"This fine version of the broken ring story seems to be best known in Canada. Dr. Mackenzie, the first to report it (183). suggests that it is a modified version of 'The Mantle So Green' (N 38), which in its turn is a modified version of the eighteenth century 'George Reilly' (N 36). Creighton found three more versions in Nova Scotia(MFS 56 and Folkways FEE 4307); Greenleaf (172) and Peacock (1014) found it in Newfoundland; Leach in Labrador (172); Creighton in New Brunswick (FSNB 76); and I have two other versions from Ontario."

Wolfgang


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Subject: RE: Plains Of Waterloo
From: AndyG
Date: 25 Jan 00 - 07:01 AM

It's strange how memory (doesn't) work !

Both the original and most recent requests suddenly brought stuff to mind. This is on the tip of my tongue but I just can't retrieve it. However the chorus, if I'm on the right track goes along the lines of:

Chorus:
Ten thousand prisoners we made
Imperial Eagles too
Though prisoners we made, there were more lay dead
On the Plains of Waterloo

It's not in the database, it's a big rousing chorus.
Someone out there must remember it.

AndyG


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Subject: RE: Plains Of Waterloo
From: GUEST,aldus
Date: 25 Jan 00 - 11:31 AM

Susanne; I think the version you are looking for is by pentagle..at least the lyrics are very close to a version they did of it. I forget which album it was on.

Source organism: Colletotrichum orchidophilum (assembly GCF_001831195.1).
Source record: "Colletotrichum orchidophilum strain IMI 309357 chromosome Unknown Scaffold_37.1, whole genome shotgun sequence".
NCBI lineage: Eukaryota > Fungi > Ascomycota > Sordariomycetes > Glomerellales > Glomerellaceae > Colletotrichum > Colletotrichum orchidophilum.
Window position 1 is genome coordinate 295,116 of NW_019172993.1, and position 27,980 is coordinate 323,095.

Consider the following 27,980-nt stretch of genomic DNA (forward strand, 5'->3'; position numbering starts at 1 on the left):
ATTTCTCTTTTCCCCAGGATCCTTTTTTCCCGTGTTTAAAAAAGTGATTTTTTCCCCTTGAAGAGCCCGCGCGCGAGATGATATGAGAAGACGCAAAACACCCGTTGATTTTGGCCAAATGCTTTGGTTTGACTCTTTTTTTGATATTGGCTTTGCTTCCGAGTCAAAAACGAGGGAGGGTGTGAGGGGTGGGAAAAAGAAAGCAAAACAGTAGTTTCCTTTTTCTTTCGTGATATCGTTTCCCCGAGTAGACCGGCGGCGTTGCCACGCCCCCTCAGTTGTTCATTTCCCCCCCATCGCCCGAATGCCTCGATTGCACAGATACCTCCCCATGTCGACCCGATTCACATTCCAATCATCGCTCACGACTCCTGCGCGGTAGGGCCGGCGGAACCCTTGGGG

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Subject: RE: Plains Of Waterloo
From: Liam's Brother
Date: 25 Jan 00 - 12:41 PM

TO: Robert Wright

Mr. Abbott died, I believe, in 1962 at the age of 90. His ballad is not the one you're researching.

The standard reference for broadsides ballads of British Isles origin collected in North America is American Balladry from British Broadsides by G. Malcolm Laws, Jr. (1957). In that reference, Laws gives 3 distinct ballads under the title of "The Plains of Waterloo." He codes the ballad you cite above as "J3" - "The Plains of Waterloo II."

Songs of the Newfoundland Outports, by Kenneth Peacock was a book published in 1965 by the National Museum of Canada (note: after the Laws reference). In volume 3, page 1016, there is "The Plains of Waterloo (II)."

The first verse of this ballad is corrupted but this is your song.

"On the fourteenth day of June, me boys, on Flanders where we lay,
Such bugle 'larms of all did sound before the break of day;
Three British boldly Brunswickers and men of Erin too, oh,
How they crowd sails that morning for the plains of Waterloo."

Songs of the Newfoundland Outports has a tune for this ballad. If you live in Canada, this should be available through the library.

Additionally, this song was collected in the UK by Ford, Logan, Christie, Grieg, Kidson and others.

I hope this is helpful.

All the best,
Dan Milner


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Subject: RE: Plains Of Waterloo
From: Susanne (skw)
Date: 25 Jan 00 - 05:30 PM

Wolfgang and aldus, thanks for your suggestions. I'll check my tape and let you know. Actually, I think Frank Harte is more likely, for I have a recording by Pentangle which doesn't sound anything like the style. As I've never consciously heard Frank Harte sing (now stop throwing those foul eggs, please!), it's a bit difficult, but many thanks, anyway. - Susanne


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Subject: RE: Plains Of Waterloo
From: Wolfgang
Date: 26 Jan 00 - 08:52 AM

AndyG, here are two verses from M. Pollard, Ballads and Broadsides, of a song titled (how else?) Plains of Waterloo: